So I obeyed and grabbed my camera for a long-range photo - though everything in me wanted to walk up the driveway and hug the people who have protected this house over its long life.
When I got home and checked my photos, I was rewarded by a glimpse of the familiar red and white rosette of a PEC heritage designation plaque, which led me to my Designated Properties file containing the designation bylaws and descriptions of the county's precious heritage buildings.
I consulted my go-to guys Cruikshank and Stokes (The Settler's Dream, 1984) for background. Job was son of Robert Young, pioneer, who sold the property to his son in 1810. I wrote about his father's house, the wonderful frame one, still standing, near The Carrying Place, back in November, 2010, a scant 200 years later.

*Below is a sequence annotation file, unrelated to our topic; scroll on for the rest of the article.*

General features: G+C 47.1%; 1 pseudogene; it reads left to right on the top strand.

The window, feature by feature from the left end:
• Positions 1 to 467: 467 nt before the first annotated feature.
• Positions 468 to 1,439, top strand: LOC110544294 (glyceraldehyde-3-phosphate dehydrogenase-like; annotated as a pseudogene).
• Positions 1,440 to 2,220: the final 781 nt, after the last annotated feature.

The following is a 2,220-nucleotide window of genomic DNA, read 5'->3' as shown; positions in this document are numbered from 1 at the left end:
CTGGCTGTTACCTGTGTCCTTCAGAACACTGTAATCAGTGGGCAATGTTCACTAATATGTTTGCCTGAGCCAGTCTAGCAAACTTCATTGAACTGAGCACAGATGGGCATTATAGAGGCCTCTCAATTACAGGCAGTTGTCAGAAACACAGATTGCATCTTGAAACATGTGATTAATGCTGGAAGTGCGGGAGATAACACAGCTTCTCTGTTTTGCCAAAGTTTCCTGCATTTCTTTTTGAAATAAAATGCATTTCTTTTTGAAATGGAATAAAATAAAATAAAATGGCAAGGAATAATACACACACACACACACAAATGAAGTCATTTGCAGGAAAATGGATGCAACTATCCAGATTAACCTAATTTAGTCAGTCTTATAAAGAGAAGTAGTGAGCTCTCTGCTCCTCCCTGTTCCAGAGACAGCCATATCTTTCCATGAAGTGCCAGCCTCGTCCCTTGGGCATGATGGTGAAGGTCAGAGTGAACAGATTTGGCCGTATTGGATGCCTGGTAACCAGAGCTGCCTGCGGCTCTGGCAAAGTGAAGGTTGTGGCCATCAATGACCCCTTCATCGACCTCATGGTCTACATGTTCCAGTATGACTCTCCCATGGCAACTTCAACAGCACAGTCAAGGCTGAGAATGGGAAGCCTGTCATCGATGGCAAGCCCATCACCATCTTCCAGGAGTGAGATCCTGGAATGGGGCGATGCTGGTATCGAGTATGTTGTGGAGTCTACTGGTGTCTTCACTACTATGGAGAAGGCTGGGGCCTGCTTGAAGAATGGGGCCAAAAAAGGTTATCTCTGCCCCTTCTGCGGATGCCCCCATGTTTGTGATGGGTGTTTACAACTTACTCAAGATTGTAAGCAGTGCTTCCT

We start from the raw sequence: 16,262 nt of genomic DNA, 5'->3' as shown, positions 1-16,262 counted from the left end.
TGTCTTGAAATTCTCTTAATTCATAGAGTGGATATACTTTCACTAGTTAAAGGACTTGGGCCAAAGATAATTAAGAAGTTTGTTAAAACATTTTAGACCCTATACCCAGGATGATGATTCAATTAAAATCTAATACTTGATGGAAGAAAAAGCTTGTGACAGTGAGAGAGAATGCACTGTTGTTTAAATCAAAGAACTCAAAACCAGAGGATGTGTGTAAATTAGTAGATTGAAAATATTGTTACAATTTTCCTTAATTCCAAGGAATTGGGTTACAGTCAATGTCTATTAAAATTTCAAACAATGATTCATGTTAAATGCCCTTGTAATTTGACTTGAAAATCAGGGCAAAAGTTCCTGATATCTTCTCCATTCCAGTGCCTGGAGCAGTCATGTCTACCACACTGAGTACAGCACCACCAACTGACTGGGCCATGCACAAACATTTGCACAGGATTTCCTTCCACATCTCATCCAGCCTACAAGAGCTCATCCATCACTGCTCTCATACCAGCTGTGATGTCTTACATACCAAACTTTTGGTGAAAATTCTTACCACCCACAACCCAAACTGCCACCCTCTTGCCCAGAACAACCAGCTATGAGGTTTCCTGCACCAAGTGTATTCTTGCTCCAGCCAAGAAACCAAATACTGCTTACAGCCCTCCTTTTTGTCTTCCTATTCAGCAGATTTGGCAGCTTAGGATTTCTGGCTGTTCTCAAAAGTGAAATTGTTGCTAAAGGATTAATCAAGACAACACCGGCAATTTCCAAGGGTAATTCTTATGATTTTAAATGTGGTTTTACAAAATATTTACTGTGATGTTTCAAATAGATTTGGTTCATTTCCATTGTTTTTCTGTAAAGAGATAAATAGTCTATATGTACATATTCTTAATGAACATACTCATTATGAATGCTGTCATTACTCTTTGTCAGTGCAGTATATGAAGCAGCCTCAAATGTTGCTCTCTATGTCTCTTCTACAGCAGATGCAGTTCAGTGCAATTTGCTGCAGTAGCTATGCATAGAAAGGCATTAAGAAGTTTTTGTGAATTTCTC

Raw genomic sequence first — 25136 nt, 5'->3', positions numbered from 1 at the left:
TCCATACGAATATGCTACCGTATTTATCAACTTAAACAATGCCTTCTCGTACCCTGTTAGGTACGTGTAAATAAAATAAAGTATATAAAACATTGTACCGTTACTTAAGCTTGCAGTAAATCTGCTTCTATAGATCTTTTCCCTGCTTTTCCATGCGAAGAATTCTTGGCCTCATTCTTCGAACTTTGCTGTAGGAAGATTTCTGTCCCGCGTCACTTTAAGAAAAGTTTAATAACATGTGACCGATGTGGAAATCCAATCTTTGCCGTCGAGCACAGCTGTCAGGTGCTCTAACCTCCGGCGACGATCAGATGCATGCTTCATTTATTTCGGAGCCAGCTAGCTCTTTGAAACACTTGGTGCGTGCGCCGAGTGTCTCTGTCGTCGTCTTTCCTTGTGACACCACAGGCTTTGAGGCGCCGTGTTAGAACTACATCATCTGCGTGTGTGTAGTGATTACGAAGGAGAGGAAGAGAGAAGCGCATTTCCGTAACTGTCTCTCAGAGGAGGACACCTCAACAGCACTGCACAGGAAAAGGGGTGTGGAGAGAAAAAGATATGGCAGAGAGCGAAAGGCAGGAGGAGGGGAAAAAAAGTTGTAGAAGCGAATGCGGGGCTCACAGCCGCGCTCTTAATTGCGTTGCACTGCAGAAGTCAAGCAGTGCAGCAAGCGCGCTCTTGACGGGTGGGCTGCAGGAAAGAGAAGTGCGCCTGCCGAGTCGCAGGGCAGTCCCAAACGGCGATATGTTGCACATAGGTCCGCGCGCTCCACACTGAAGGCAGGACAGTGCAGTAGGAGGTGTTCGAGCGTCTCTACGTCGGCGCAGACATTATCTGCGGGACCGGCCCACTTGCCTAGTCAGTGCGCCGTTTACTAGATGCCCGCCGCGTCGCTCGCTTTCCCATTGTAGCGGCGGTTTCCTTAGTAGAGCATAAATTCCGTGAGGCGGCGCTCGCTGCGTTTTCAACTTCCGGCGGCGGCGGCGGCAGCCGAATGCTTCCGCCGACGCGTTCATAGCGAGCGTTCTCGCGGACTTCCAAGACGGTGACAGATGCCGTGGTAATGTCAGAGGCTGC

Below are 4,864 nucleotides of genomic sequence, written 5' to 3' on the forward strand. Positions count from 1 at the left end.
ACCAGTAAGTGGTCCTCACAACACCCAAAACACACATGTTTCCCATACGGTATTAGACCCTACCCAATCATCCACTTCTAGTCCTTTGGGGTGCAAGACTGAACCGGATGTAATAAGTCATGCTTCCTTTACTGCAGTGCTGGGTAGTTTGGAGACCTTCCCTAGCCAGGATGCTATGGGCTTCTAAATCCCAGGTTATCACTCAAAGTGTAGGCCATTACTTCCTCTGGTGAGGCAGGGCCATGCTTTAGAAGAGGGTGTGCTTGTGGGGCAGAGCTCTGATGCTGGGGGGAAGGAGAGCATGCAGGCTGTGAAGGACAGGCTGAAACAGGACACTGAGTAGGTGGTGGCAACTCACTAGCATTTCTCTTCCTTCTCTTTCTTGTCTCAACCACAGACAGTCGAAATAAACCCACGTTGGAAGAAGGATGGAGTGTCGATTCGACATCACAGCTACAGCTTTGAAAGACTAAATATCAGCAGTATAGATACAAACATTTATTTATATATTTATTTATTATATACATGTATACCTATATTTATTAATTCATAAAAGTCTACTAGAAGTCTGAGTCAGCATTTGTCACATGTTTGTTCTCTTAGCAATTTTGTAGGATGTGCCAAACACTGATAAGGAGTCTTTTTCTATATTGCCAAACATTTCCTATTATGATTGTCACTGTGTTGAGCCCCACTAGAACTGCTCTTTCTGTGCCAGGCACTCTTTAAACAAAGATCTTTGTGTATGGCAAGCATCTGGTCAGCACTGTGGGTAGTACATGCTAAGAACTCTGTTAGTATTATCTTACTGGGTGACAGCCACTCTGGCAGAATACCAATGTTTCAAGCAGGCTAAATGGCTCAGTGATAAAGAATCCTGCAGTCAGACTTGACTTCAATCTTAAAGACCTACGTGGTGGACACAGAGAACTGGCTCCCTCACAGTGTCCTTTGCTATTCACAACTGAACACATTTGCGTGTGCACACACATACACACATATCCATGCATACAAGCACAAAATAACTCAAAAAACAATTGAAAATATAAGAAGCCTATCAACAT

|ashlar lintels and quoins|
Stokes and Cruikshank make some interesting observations about the stonework. They comment on the stone lintels above the windows - 'soldier lintels' I've heard them called - composed of shaped stones stood on their ends. Other houses of that period might have opted for the carved stone lintels of this house, the c.1840 Philip Way house in Sophiasburgh township.
Perhaps economy, maybe availability, likely practicality, forced the choice.
|granite fieldstone adds texture to the woodhouse wing|
Another stonework curiosity they describe is the use of the nicely squared regularly coursed limestone on the front facade, and more utilitarian rougher stone - in this case, granite fieldstones - for the utilitarian, and less visible back wall of the wing. I wasn't able to get a look at the back (although there is a photo on page 347 of SD), but the shot of the 1861 James Johnson house in Athol shows the same practical solution.